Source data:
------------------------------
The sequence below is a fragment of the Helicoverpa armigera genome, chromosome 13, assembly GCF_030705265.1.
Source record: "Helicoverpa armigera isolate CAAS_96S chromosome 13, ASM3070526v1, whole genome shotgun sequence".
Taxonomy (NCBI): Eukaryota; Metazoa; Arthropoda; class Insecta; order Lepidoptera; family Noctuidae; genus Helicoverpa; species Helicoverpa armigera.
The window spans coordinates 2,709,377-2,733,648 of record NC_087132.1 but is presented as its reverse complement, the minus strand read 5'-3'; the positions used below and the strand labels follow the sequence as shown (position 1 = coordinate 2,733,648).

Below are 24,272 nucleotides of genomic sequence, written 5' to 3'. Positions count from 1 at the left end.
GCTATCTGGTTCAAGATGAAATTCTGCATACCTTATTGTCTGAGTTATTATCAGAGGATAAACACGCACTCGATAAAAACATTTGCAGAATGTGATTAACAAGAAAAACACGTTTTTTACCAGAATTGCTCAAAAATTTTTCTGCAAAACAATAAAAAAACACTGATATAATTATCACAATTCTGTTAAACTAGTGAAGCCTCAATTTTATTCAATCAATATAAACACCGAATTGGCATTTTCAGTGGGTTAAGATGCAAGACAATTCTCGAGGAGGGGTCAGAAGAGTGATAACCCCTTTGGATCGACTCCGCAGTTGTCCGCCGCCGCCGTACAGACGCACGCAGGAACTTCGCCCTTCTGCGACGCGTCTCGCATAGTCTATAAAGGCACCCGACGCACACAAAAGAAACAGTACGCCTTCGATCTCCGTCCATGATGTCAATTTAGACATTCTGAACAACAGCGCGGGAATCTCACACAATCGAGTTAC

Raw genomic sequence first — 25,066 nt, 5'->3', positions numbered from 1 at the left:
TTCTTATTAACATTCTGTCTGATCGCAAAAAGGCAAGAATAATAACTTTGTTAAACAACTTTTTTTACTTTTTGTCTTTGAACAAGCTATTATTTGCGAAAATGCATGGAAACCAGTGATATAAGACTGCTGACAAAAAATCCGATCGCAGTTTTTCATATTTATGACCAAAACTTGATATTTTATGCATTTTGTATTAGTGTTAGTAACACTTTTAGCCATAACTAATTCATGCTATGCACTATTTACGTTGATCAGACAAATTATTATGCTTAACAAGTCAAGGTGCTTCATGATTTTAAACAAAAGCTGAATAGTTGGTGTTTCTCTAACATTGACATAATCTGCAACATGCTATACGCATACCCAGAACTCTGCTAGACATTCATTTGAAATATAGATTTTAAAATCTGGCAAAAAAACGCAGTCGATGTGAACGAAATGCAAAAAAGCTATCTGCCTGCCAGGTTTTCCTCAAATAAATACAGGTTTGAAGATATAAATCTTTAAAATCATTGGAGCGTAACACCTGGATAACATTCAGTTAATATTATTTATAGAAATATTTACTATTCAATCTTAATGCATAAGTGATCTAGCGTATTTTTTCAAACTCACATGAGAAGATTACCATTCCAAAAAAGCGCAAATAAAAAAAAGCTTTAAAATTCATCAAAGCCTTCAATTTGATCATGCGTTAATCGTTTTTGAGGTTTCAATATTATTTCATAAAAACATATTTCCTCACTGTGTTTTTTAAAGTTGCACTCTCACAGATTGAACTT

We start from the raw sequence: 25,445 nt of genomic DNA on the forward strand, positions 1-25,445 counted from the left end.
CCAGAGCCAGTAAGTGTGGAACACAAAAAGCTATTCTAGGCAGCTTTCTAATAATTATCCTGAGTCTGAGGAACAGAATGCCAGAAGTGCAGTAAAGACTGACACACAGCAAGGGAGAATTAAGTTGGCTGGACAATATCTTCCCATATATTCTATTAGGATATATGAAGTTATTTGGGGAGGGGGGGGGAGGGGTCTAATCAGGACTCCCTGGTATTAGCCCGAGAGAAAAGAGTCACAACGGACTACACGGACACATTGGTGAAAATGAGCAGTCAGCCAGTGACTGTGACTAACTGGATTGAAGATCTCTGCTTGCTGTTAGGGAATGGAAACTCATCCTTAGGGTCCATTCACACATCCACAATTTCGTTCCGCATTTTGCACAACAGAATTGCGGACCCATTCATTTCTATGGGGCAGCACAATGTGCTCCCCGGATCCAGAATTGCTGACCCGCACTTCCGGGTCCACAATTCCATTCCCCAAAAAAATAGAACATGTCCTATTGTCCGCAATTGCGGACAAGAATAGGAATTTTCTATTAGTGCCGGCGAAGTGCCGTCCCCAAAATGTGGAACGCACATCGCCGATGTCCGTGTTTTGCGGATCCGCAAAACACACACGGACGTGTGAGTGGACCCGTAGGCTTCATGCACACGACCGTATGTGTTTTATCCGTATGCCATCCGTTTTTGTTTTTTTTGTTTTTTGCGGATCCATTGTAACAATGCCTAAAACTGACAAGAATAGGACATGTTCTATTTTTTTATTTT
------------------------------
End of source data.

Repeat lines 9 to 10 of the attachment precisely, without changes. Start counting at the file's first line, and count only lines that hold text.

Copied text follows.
We start from the raw sequence: 25,445 nt of genomic DNA on the forward strand, positions 1-25,445 counted from the left end.
CCAGAGCCAGTAAGTGTGGAACACAAAAAGCTATTCTAGGCAGCTTTCTAATAATTATCCTGAGTCTGAGGAACAGAATGCCAGAAGTGCAGTAAAGACTGACACACAGCAAGGGAGAATTAAGTTGGCTGGACAATATCTTCCCATATATTCTATTAGGATATATGAAGTTATTTGGGGAGGGGGGGGGAGGGGTCTAATCAGGACTCCCTGGTATTAGCCCGAGAGAAAAGAGTCACAACGGACTACACGGACACATTGGTGAAAATGAGCAGTCAGCCAGTGACTGTGACTAACTGGATTGAAGATCTCTGCTTGCTGTTAGGGAATGGAAACTCATCCTTAGGGTCCATTCACACATCCACAATTTCGTTCCGCATTTTGCACAACAGAATTGCGGACCCATTCATTTCTATGGGGCAGCACAATGTGCTCCCCGGATCCAGAATTGCTGACCCGCACTTCCGGGTCCACAATTCCATTCCCCAAAAAAATAGAACATGTCCTATTGTCCGCAATTGCGGACAAGAATAGGAATTTTCTATTAGTGCCGGCGAAGTGCCGTCCCCAAAATGTGGAACGCACATCGCCGATGTCCGTGTTTTGCGGATCCGCAAAACACACACGGACGTGTGAGTGGACCCGTAGGCTTCATGCACACGACCGTATGTGTTTTATCCGTATGCCATCCGTTTTTGTTTTTTTTGTTTTTTGCGGATCCATTGTAACAATGCCTAAAACTGACAAGAATAGGACATGTTCTATTTTTTTATTTT